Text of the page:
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The CDC raised its alert level for Monkeypox to level 2 on Monday, recommending that travelers wear masks, among other health measures.
While not on the level of COVID-19, Monkeypox has spread across the globe out of Africa since March. Monkeypox symptoms begin as relatively flu-like but soon expand to the swelling of lymph nodes and a rash across the body and face. Ultimately, painful lesions form on rash areas, leaving severe scarring.
“Cases of monkeypox have been reported in Europe, North America, South America, Africa, Asia, and Australia,” the CDC wrote in its alert.
“Some cases were reported among men who have sex with men. Some cases were also reported in people who live in the same household as an infected person,” it added.
MONKEYPOX CONTINUES TO PUZZLE SCIENTISTS AS IT SPREADS TO MORE COUNTRIES
As of June 3, there have been 21 recorded Monkeypox cases in the U.S. connected to the current outbreak, according to the CDC.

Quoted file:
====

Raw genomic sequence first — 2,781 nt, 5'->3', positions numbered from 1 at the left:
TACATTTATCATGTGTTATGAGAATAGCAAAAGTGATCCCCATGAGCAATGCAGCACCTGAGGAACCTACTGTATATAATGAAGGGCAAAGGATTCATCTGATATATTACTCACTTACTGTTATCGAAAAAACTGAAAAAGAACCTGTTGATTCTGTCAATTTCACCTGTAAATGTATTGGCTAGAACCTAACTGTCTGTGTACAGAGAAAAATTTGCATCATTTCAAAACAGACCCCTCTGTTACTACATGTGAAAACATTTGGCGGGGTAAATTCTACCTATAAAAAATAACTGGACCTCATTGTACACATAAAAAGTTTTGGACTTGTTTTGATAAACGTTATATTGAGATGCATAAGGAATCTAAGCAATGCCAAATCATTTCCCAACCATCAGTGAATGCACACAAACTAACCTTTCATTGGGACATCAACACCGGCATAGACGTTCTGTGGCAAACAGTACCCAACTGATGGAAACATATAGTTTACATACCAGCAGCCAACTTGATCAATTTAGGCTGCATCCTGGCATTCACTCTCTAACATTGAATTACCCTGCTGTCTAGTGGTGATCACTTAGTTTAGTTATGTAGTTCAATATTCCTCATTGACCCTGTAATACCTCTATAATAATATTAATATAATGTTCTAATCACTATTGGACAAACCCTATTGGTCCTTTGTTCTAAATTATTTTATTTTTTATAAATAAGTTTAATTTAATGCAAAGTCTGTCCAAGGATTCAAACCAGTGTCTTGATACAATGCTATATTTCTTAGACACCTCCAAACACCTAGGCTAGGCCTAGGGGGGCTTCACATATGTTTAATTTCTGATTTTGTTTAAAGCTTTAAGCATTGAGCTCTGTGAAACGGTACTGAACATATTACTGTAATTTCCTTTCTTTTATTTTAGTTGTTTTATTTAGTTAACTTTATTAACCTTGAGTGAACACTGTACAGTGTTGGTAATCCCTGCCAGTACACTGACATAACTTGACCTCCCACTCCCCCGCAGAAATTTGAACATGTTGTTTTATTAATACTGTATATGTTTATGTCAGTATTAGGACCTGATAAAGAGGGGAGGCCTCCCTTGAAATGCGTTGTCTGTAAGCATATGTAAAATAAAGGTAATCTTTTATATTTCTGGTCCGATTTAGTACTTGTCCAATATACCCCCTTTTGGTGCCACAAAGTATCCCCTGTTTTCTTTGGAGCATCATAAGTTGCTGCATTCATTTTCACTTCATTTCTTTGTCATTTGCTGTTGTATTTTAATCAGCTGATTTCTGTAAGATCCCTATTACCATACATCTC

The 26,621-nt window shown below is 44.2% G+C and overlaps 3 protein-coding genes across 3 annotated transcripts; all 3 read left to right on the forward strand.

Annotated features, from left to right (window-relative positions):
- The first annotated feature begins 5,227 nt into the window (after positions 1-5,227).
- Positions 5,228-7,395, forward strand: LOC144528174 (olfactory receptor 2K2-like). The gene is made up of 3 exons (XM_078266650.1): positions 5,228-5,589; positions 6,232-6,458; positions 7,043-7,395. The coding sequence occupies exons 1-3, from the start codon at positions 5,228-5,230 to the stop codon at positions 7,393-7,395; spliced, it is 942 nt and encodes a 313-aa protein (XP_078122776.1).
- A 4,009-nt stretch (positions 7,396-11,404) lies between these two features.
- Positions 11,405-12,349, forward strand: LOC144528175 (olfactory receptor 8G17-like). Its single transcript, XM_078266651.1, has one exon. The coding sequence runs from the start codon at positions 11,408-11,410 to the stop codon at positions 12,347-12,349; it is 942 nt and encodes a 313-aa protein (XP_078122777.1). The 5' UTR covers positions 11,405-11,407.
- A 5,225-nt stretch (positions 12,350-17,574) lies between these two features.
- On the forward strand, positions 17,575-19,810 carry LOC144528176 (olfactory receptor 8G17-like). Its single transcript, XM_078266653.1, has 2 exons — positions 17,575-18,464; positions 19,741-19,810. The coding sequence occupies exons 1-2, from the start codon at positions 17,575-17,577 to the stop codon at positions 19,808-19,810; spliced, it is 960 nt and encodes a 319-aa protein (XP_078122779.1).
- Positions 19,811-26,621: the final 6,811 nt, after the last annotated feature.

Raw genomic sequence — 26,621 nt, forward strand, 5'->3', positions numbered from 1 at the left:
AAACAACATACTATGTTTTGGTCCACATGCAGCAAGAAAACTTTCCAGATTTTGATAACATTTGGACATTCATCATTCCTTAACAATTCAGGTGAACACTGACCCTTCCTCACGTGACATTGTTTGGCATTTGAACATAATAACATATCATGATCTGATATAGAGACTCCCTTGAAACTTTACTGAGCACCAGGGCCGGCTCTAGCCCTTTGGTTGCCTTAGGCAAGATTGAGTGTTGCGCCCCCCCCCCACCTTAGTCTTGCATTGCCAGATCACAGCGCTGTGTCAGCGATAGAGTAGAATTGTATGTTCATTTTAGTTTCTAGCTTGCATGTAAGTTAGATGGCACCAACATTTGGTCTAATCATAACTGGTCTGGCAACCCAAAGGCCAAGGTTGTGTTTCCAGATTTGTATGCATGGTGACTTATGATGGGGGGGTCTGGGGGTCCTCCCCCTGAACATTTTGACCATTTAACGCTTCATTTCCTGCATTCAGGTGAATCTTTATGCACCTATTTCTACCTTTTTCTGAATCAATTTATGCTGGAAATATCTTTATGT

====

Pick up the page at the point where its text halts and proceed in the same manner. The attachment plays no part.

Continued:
The disease may have gone undetected in Western countries under the guise of an STI, according to Dr. Amesh Adalja. There are a number of STIs that have similar symptoms to Monkeypox.
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“What’s likely happened is an endemic infectious disease from Africa found its way into a social and sexual network and then was greatly aided by major amplification events, like raves in Belgium, to disseminate around the world,” Adalja told NBC News.